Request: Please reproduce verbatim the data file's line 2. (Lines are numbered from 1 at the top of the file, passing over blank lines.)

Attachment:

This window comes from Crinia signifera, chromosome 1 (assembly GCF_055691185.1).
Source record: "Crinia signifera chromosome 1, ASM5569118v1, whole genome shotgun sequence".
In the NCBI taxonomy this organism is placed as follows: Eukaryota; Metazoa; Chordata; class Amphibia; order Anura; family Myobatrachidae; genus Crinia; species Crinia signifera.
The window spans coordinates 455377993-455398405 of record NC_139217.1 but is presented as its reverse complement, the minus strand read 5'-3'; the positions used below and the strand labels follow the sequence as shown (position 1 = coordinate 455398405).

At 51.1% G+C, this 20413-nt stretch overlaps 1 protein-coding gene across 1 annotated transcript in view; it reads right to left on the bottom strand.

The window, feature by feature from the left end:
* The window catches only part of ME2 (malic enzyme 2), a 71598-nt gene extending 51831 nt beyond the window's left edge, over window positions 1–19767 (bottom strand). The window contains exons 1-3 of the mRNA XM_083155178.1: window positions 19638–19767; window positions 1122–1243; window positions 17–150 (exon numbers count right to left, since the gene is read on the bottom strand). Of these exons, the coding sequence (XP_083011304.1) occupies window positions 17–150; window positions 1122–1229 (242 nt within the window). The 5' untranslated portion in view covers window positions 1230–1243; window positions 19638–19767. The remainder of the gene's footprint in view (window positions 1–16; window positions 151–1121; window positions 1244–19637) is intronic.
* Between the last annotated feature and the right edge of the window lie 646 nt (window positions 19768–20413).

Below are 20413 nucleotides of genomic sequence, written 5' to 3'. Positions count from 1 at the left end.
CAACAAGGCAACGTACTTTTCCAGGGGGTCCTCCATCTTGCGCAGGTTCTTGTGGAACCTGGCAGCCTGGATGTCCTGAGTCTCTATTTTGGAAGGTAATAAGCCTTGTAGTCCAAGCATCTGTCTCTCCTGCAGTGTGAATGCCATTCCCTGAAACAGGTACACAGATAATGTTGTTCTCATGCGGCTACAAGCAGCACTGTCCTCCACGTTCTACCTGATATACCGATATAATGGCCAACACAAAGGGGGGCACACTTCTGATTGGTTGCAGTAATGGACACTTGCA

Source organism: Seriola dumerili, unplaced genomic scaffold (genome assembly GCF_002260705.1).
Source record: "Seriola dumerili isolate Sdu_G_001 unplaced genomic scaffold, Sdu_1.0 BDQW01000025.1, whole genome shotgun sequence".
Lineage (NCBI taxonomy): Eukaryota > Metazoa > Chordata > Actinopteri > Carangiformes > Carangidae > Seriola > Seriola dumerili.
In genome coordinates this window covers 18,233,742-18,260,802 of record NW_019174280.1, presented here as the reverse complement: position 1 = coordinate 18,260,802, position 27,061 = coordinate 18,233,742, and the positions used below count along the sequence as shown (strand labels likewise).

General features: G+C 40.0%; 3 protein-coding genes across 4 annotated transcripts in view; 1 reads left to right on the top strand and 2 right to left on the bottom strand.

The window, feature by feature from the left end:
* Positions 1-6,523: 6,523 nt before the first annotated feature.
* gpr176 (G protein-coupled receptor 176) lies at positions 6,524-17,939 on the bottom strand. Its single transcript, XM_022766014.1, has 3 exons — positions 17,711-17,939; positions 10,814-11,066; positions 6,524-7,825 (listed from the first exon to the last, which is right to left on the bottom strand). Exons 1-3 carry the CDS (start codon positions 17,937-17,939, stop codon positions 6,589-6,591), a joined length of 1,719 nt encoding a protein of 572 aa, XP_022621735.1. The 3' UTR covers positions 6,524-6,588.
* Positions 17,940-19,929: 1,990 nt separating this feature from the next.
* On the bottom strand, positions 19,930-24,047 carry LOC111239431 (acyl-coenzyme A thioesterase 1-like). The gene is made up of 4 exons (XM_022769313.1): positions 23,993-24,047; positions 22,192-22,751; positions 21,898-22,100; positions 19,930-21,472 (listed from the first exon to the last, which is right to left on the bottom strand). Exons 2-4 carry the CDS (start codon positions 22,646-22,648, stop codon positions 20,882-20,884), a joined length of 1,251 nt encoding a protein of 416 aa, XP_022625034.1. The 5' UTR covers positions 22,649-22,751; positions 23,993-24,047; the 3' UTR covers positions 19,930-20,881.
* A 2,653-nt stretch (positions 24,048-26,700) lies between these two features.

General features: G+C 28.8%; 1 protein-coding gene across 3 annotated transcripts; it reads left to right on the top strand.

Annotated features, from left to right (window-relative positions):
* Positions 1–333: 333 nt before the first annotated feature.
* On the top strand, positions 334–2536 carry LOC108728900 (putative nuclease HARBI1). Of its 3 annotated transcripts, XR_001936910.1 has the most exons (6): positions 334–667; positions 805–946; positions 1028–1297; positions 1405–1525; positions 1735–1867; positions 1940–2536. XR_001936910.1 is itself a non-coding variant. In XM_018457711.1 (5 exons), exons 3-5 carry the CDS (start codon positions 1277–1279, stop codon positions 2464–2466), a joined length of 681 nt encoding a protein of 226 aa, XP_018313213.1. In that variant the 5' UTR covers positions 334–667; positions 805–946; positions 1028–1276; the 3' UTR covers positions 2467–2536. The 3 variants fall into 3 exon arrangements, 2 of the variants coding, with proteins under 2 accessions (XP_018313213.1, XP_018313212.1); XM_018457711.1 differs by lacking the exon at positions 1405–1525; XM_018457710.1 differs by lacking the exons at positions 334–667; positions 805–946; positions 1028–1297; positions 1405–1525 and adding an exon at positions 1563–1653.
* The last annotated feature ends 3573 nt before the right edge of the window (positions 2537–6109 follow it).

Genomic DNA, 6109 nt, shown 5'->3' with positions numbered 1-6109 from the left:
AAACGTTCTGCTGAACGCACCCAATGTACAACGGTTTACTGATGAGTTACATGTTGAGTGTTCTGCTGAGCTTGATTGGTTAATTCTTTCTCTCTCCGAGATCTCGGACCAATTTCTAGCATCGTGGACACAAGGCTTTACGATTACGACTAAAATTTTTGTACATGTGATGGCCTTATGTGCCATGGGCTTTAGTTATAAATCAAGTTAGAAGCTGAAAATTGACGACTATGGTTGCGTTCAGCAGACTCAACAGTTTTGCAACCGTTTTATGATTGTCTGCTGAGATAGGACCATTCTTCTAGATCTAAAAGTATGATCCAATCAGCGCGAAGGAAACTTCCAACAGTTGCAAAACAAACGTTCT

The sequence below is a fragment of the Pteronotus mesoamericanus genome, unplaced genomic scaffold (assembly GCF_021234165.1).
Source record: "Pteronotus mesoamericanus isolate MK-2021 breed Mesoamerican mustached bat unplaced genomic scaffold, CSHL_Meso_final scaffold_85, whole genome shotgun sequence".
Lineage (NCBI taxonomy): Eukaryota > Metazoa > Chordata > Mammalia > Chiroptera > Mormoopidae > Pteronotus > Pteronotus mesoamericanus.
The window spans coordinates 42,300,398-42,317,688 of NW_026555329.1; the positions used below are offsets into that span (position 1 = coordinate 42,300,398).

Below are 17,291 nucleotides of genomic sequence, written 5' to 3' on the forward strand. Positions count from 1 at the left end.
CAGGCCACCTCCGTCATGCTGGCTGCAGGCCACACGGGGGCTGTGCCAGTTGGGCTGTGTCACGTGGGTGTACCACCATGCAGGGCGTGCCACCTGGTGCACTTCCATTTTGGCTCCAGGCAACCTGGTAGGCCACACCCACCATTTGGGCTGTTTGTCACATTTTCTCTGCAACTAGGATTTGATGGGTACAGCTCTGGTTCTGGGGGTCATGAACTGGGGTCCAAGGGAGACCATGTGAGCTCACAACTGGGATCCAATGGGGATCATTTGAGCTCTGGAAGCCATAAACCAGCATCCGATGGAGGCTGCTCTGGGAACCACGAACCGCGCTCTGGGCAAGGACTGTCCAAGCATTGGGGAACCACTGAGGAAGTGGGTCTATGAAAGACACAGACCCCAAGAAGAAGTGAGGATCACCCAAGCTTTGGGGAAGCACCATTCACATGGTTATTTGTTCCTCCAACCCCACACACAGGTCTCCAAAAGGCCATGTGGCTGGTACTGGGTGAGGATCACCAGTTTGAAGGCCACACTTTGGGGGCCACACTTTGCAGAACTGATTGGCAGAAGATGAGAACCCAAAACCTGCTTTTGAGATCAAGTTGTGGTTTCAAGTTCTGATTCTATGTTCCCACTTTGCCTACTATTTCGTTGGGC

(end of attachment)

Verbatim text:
Source record: "Crinia signifera chromosome 1, ASM5569118v1, whole genome shotgun sequence".